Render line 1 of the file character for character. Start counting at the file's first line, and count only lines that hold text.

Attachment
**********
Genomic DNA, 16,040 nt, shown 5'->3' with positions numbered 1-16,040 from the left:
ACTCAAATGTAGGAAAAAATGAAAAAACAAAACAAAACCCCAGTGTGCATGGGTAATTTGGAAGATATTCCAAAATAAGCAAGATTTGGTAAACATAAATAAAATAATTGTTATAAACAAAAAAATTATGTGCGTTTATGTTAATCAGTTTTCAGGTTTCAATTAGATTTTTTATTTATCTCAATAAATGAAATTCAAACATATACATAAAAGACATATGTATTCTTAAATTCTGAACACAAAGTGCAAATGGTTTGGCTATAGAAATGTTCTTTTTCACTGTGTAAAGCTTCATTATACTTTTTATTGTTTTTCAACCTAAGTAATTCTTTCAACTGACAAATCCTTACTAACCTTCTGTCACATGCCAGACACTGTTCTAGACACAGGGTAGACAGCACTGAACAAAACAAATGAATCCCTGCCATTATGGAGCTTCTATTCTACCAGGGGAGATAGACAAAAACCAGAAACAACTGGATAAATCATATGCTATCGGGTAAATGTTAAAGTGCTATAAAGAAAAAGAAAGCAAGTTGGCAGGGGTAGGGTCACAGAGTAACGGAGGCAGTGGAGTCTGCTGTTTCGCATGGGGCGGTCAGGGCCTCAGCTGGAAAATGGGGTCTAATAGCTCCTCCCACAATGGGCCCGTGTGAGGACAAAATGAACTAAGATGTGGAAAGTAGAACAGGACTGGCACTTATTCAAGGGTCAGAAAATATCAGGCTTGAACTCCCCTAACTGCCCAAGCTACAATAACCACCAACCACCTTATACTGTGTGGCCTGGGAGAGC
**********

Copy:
Genomic DNA, 16,040 nt, shown 5'->3' with positions numbered 1-16,040 from the left: